Exclusive Exclusive: German Carmakers Want to Collect Far-Reaching Driving Data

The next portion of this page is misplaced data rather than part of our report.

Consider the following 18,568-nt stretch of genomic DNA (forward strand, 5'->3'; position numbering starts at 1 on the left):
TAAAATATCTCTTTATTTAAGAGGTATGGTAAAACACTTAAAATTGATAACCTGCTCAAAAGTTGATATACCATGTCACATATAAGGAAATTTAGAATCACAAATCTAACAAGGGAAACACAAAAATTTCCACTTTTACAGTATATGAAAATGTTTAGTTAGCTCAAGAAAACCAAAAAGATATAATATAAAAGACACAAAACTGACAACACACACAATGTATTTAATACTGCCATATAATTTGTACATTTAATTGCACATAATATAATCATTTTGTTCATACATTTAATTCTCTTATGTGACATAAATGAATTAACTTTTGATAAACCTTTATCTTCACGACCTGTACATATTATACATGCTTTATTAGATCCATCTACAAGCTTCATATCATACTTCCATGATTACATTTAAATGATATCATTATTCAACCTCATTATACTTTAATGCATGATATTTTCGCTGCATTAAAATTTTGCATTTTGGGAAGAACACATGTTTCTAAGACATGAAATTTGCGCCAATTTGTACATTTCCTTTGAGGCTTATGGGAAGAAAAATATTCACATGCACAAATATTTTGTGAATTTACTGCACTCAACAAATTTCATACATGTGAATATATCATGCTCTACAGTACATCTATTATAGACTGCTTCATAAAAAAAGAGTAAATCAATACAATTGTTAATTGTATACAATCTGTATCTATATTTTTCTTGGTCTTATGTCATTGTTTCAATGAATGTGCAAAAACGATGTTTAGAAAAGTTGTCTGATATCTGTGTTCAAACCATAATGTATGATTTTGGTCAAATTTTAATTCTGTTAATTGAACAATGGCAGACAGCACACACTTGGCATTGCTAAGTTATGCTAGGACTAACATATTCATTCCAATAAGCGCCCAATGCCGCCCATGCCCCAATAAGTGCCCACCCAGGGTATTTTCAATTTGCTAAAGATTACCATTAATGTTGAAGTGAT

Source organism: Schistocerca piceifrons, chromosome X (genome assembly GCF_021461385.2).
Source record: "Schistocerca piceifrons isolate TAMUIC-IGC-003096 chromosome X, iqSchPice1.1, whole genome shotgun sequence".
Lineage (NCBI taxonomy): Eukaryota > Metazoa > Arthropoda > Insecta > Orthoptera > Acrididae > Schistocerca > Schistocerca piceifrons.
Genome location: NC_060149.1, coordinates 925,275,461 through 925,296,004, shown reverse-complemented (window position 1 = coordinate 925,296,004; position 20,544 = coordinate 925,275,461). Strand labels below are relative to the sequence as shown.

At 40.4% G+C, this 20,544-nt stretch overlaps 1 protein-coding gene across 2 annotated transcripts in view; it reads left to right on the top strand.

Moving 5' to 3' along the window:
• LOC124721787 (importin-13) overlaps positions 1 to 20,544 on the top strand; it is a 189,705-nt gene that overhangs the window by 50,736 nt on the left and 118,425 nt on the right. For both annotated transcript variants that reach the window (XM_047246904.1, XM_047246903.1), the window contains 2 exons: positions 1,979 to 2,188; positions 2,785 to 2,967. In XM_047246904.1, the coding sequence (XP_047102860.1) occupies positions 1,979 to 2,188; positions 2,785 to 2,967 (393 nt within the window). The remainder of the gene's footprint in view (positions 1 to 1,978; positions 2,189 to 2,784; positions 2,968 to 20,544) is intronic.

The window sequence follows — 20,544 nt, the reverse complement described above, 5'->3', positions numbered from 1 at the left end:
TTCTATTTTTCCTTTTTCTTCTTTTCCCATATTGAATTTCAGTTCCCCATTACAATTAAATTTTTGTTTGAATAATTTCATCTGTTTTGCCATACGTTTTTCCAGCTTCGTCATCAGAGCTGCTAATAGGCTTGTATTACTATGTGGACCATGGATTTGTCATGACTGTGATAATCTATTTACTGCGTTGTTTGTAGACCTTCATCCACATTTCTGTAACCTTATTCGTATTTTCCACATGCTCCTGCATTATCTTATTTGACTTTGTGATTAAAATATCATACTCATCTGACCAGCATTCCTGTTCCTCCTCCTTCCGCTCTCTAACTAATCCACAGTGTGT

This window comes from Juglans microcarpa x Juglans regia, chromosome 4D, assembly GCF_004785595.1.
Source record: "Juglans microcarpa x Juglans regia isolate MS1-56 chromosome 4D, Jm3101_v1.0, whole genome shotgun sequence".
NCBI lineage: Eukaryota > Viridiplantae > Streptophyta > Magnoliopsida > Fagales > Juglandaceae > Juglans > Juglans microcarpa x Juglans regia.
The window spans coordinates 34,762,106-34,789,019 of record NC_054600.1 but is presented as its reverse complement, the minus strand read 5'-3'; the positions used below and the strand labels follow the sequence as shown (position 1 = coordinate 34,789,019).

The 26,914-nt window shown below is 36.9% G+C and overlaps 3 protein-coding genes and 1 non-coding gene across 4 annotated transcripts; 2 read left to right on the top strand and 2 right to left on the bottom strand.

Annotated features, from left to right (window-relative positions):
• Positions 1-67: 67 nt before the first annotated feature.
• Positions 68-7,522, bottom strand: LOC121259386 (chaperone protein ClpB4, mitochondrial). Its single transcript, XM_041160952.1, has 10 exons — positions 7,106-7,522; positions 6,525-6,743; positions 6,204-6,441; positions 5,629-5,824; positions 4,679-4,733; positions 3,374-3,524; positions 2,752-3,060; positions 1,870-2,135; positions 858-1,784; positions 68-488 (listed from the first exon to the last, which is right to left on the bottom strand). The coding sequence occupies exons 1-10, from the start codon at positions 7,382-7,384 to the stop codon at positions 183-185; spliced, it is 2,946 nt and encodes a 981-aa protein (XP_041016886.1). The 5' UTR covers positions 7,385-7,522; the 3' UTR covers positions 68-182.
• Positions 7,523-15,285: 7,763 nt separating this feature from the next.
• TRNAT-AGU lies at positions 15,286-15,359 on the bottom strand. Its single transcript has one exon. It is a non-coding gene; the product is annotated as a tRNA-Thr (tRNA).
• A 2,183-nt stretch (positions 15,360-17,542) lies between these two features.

German automakers are lobbying for more lenient policies on data protection and clarifying laws in Germany in order for self-driving cars to become viable in the future, Handelsblatt has learned. A paper by the German Association of the Automotive Industry, handed to the German government and obtained by Handelsblatt, argues that companies must be allowed to add data storage systems to vehicles and use the data in real time. The data would also be used for “product monitoring, product development and quality control,” according to the paper, and will allow carmakers to enter the big data arena. Among other things, the data systems should be used to settle responsibilities in case of traffic violations and accidents, the paper said. In fact, the lobby group argued the government should only authorize the production of self-driving cars that will have inbuilt “event logs” and “driving mode logs” in order to safeguard the victims of accidents. The lobby group also called on the government to settle current “legal uncertainty” about whether the manufacturer or the driver would be liable in case of an accident. The current uncertainty “effectively opposes” the use of autonomous driving technologies.   Read more in Friday’s Handelsblatt Global Edition at 12:00 CET.